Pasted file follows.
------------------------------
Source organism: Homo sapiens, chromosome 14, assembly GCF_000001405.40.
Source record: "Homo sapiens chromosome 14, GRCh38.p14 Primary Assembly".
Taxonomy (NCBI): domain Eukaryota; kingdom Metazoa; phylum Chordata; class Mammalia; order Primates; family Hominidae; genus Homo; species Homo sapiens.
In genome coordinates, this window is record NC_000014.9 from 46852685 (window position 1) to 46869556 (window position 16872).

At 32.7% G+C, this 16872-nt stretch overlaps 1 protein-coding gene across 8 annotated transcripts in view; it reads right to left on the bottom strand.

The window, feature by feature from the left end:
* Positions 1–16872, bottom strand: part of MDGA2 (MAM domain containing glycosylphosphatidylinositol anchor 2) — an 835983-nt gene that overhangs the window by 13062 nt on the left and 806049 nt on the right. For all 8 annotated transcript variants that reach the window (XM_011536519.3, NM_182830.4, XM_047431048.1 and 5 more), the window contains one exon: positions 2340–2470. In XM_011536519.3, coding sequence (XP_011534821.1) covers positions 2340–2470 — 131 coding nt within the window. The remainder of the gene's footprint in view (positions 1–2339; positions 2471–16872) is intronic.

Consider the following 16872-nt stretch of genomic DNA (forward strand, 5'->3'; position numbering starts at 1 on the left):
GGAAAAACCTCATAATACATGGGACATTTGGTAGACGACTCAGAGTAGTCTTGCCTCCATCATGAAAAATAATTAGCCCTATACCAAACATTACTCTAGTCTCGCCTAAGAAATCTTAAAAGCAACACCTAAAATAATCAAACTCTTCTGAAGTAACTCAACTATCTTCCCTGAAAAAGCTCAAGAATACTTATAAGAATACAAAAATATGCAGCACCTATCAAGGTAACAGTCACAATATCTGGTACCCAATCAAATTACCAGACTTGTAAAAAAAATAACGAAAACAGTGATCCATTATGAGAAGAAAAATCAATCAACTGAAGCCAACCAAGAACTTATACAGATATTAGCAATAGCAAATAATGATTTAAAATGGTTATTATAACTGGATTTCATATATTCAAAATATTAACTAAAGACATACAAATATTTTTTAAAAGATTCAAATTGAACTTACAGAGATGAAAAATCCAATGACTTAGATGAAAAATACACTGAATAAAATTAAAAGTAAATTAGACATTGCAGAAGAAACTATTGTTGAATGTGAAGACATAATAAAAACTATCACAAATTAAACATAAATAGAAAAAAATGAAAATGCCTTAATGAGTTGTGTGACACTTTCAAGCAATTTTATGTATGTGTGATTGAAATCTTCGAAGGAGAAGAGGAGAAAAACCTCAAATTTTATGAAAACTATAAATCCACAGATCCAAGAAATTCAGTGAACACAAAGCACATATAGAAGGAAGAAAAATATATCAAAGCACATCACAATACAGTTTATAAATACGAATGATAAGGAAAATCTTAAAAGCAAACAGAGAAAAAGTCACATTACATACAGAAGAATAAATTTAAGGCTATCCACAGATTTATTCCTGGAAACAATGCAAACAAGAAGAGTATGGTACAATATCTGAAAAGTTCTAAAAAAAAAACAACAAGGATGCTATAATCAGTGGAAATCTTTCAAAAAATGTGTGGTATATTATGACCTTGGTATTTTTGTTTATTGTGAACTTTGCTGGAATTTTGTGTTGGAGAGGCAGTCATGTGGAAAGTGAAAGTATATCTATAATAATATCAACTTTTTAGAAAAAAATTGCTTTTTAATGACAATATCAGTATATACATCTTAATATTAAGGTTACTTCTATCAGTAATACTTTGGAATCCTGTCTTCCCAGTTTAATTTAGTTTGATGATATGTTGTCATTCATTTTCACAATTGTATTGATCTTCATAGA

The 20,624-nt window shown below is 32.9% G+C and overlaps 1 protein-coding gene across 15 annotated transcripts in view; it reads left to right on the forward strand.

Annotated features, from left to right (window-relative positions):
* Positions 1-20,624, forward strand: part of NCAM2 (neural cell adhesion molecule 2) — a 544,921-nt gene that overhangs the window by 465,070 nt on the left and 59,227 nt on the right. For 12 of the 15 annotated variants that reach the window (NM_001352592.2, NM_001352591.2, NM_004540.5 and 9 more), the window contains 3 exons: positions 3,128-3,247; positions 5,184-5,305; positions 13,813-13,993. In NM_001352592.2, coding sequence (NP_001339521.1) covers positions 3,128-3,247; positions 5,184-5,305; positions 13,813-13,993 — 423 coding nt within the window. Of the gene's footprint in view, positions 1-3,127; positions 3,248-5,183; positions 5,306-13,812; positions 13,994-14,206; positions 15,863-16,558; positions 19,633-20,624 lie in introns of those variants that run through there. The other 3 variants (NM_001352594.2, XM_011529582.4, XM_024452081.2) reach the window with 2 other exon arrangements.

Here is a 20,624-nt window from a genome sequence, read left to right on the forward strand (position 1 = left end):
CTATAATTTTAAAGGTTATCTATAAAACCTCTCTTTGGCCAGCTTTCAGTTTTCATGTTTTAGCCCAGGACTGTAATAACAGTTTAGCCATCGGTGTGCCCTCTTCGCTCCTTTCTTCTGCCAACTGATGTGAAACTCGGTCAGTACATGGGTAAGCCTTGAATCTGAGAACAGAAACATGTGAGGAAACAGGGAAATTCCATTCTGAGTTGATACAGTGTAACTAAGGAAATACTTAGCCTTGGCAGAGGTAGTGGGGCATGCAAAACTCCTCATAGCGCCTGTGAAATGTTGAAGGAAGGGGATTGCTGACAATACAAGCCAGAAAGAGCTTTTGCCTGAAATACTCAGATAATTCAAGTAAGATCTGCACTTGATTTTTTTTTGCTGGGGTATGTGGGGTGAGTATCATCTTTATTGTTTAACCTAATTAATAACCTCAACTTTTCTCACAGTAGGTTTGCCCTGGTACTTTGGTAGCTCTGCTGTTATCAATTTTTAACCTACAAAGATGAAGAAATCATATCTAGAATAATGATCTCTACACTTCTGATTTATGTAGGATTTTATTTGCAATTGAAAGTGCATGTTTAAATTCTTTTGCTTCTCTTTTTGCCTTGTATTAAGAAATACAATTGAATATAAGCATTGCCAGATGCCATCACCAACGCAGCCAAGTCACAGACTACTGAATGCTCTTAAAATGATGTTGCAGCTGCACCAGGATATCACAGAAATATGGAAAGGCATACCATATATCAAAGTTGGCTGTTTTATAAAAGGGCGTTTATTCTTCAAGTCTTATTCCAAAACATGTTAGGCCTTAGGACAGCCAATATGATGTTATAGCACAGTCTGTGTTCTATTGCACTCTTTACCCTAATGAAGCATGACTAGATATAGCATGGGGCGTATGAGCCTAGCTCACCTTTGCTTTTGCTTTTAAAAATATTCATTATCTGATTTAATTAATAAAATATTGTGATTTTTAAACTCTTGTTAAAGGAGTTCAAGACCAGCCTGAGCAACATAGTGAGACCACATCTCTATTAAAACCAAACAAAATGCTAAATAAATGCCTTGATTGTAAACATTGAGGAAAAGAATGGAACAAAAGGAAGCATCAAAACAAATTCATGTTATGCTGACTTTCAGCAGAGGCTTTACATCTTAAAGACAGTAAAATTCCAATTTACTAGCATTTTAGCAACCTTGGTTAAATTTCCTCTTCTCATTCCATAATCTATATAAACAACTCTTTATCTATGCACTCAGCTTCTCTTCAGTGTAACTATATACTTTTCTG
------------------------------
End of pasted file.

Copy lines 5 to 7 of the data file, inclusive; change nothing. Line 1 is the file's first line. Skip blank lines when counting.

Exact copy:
At 32.7% G+C, this 16872-nt stretch overlaps 1 protein-coding gene across 8 annotated transcripts in view; it reads right to left on the bottom strand.

The window, feature by feature from the left end:
* Positions 1–16872, bottom strand: part of MDGA2 (MAM domain containing glycosylphosphatidylinositol anchor 2) — an 835983-nt gene that overhangs the window by 13062 nt on the left and 806049 nt on the right. For all 8 annotated transcript variants that reach the window (XM_011536519.3, NM_182830.4, XM_047431048.1 and 5 more), the window contains one exon: positions 2340–2470. In XM_011536519.3, coding sequence (XP_011534821.1) covers positions 2340–2470 — 131 coding nt within the window. The remainder of the gene's footprint in view (positions 1–2339; positions 2471–16872) is intronic.